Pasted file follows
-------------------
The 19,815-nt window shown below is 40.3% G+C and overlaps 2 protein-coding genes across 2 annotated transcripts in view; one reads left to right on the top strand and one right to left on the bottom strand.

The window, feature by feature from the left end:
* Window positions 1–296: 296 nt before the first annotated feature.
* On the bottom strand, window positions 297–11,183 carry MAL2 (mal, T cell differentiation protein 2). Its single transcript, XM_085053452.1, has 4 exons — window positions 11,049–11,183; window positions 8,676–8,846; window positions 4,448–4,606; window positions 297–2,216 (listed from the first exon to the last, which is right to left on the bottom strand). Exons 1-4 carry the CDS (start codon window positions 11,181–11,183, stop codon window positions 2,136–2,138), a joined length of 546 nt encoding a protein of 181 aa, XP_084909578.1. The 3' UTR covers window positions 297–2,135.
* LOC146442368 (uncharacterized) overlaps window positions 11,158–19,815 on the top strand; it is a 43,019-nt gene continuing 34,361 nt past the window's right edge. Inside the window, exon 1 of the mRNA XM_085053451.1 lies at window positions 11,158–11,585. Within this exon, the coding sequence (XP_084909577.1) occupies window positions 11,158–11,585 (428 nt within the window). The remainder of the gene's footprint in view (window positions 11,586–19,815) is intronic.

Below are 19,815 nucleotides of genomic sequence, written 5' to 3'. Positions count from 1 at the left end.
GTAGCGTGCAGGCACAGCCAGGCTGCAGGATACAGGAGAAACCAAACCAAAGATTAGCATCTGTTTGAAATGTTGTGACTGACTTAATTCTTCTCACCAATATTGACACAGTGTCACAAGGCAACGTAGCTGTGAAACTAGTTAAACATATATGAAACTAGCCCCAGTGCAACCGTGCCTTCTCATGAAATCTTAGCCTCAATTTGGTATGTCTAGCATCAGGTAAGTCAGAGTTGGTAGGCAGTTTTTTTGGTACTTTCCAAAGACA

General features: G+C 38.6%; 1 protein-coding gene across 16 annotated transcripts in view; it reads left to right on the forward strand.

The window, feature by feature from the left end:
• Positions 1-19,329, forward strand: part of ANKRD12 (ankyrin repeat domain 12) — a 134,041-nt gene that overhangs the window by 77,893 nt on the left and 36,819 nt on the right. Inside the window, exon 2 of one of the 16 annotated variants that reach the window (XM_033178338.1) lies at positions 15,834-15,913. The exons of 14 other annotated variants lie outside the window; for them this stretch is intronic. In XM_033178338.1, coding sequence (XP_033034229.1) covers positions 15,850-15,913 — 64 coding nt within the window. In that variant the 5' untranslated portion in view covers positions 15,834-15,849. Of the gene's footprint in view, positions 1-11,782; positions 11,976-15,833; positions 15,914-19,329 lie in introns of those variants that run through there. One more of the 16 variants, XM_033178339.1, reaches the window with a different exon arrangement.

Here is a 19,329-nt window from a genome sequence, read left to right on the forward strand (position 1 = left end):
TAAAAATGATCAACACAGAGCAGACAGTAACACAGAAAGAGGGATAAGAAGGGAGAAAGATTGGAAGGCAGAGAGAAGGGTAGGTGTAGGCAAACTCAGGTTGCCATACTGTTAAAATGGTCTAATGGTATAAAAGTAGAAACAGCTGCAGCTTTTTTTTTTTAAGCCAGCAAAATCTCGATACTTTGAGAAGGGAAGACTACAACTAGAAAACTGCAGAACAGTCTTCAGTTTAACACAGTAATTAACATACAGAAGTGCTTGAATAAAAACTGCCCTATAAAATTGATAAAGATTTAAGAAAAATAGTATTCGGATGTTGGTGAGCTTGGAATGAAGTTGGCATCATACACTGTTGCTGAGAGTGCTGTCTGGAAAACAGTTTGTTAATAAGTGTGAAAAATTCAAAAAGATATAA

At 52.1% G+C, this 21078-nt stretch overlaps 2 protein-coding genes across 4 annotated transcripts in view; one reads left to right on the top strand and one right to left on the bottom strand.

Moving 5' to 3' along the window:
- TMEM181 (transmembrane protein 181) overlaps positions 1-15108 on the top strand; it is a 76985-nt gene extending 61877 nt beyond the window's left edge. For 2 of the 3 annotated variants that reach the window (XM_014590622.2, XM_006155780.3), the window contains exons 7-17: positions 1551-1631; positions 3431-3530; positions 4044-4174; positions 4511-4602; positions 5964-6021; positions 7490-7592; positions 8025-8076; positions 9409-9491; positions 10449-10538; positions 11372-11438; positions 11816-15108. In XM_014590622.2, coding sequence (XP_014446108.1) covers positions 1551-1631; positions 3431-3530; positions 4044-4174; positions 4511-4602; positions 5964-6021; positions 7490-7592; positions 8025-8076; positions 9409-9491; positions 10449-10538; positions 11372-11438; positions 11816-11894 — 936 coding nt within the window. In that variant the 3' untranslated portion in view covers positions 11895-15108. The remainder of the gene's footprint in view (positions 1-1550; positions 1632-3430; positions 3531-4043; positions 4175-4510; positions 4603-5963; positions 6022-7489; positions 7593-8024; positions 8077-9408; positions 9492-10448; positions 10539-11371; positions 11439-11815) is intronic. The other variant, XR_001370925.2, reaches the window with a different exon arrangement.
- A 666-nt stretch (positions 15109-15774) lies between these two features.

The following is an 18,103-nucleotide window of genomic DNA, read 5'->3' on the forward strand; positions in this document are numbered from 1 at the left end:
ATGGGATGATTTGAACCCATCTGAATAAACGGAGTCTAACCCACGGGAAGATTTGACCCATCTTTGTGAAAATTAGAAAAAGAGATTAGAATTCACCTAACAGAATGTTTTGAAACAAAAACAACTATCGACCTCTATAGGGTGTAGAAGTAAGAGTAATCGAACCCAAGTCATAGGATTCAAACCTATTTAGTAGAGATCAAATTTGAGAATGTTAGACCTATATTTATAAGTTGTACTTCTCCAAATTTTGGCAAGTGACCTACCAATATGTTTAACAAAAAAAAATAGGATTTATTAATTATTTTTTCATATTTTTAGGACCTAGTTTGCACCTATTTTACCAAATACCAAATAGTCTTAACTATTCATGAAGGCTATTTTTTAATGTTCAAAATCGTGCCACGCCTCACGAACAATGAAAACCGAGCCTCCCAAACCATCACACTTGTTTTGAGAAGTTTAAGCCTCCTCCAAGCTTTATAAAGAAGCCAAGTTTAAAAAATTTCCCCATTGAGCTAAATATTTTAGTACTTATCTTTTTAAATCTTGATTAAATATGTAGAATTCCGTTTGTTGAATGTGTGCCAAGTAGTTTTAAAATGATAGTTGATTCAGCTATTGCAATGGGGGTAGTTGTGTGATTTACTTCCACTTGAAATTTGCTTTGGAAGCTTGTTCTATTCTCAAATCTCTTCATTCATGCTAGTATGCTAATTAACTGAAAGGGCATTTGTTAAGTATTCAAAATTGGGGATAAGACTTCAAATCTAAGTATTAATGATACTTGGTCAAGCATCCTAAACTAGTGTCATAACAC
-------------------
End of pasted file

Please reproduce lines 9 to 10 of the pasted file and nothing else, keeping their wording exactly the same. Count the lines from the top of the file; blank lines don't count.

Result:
The window, feature by feature from the left end:
• Positions 1-19,329, forward strand: part of ANKRD12 (ankyrin repeat domain 12) — a 134,041-nt gene that overhangs the window by 77,893 nt on the left and 36,819 nt on the right. Inside the window, exon 2 of one of the 16 annotated variants that reach the window (XM_033178338.1) lies at positions 15,834-15,913. The exons of 14 other annotated variants lie outside the window; for them this stretch is intronic. In XM_033178338.1, coding sequence (XP_033034229.1) covers positions 15,850-15,913 — 64 coding nt within the window. In that variant the 5' untranslated portion in view covers positions 15,834-15,849. Of the gene's footprint in view, positions 1-11,782; positions 11,976-15,833; positions 15,914-19,329 lie in introns of those variants that run through there. One more of the 16 variants, XM_033178339.1, reaches the window with a different exon arrangement.